Just past noon, one hundred years ago today, a storage tank owned by the United States Industrial Alcohol Company. The 2.3 million gallons (8,706 tons) of molasses contained within it immediately started sweeping out like a tidal wave, destroying everything in its path.
Horses, wagons, automobiles, buildings, and even the elevated railway line were destroyed. 150 people were injured, and 21 are known to have been killed. The USIAC eventually paid damages equivalent to about $600,000 in today’s currency. And like so many of Boston’s tragedies, the end result was a change in codes across the country to increase safety and reign in corporations ignoring the dangers to peoples’ lives. This includes architects needing to show their work to governments, certified engineers needing to sign and seal plans, and municipal building inspectors needing to review projects before they are used. All were a result of the flood and the lawsuits filed in the aftermath.
Much has been written about the tragedy. For decades after the disaster one could smell molasses in the air during warmer weather. Those who died that day were just going about their business. Schoolchildren on lunch break. Workers in a paving yard. A fireman resting in the fire station. A housewife at home with her sons. Not everyone died immediately. Not all were found quickly. The body of one man, Cesar Nicolo, was not found until May 12, almost four months to the day after the tragedy. On this anniversary, we remember the victims. You can find out more about them in the Boston Globe. The Globe also has additional interesting coverage about the flood to mark the centennial anniversary, for those who don’t know the details.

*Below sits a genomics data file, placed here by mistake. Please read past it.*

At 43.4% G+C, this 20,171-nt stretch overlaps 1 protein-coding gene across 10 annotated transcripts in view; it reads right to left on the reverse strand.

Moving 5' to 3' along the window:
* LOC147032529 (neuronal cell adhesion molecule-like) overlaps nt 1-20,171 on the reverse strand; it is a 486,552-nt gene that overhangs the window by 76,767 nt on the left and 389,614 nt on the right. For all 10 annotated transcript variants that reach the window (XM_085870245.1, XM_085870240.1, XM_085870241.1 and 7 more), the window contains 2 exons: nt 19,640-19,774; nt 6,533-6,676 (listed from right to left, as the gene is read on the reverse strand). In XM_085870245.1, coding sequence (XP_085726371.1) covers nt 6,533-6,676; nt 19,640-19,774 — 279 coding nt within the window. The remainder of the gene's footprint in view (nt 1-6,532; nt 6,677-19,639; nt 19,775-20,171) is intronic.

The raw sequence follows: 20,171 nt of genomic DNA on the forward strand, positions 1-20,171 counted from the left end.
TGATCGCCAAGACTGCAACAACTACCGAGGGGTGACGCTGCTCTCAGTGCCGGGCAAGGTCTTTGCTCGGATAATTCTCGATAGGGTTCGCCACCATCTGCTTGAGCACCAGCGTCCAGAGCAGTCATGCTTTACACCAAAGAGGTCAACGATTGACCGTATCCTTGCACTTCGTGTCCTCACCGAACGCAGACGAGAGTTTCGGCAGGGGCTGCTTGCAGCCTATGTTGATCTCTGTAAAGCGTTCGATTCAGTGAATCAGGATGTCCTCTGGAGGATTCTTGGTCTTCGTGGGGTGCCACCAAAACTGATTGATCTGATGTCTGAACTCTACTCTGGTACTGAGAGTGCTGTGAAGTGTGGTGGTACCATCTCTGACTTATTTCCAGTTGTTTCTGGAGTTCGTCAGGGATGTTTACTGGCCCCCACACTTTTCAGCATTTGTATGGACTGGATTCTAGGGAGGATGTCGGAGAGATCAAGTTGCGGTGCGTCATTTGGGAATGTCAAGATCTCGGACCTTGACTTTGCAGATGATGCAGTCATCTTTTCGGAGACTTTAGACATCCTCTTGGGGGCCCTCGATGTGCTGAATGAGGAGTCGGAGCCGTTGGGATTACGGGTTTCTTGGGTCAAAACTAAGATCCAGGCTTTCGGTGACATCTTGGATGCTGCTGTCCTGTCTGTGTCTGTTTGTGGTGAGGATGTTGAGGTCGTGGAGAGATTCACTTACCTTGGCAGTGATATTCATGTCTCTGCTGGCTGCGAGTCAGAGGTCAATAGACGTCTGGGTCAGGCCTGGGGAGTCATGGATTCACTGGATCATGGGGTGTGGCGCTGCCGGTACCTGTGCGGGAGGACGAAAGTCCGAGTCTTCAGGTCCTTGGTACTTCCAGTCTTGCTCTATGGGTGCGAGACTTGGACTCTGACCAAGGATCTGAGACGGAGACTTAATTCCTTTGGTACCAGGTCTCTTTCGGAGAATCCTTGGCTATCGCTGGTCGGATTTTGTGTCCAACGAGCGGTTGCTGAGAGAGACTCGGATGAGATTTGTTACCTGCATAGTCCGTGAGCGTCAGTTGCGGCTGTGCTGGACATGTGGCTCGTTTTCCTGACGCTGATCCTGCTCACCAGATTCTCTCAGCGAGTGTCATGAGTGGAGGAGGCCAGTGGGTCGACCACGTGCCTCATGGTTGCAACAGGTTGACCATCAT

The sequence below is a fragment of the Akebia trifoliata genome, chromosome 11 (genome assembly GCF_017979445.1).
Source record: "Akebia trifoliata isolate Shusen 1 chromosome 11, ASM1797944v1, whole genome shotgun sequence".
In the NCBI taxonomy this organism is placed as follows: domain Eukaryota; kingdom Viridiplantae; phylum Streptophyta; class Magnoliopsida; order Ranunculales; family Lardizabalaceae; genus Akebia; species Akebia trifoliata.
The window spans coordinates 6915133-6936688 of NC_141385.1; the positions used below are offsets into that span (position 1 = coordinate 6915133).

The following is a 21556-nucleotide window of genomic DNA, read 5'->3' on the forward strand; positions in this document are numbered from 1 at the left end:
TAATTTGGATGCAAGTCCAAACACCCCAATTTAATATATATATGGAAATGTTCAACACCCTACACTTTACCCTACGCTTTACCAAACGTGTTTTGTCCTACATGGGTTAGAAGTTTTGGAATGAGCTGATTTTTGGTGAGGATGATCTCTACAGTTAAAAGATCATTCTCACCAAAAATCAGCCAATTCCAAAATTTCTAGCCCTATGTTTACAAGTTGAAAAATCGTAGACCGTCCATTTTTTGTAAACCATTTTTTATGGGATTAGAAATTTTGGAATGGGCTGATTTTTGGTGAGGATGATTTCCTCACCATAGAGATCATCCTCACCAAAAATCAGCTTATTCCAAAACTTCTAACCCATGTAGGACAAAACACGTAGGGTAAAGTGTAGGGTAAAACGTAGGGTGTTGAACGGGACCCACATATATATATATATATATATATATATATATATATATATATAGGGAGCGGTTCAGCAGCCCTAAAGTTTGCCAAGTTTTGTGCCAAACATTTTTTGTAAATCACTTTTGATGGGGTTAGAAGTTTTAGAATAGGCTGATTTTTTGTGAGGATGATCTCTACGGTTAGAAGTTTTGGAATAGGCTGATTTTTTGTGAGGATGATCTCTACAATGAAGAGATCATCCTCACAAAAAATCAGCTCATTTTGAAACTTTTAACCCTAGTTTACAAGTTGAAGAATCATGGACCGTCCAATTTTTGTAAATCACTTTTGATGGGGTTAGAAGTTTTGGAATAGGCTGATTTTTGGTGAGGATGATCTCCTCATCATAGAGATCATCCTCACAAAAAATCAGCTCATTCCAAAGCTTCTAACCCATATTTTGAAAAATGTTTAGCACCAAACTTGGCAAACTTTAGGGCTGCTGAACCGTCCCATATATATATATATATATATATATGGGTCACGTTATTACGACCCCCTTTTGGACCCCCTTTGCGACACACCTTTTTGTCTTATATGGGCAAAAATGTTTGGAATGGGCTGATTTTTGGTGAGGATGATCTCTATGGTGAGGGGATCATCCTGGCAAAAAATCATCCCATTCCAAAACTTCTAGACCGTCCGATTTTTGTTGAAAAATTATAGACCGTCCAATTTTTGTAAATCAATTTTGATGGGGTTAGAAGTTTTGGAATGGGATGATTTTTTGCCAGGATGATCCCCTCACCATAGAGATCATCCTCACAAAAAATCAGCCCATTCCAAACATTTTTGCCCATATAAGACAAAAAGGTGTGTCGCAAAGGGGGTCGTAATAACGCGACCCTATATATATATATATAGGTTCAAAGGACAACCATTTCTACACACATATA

Patrick Breen, 44, laborer
William Brogan, 61, teamster
Bridget Clougherty, 65, homemaker
Stephen Clougherty, 34, unemployed
John Callahan, 43, paver
Maria Di Stasio, 10, child
William Duffy, 58, laborer
Peter Francis, 64, blacksmith
Flaminio Gallerani, 37, driver
Pasquale Iantosca, 10, child
James H. Kenneally, laborer
Eric Laird, 17, teamster
George Layhe, 38, firefighter
James Lennon, 64, teamster/motorman
Ralph Martin, 21, driver
James McMullen, 46, foreman, Bay State Express
Cesar Nicolo, 32, expressman
Thomas Noonan, 43, longshoreman
Peter Shaughnessy, 18, teamster
John M. Seiberlich, 69, blacksmith
Michael Sinnott, 78, messenger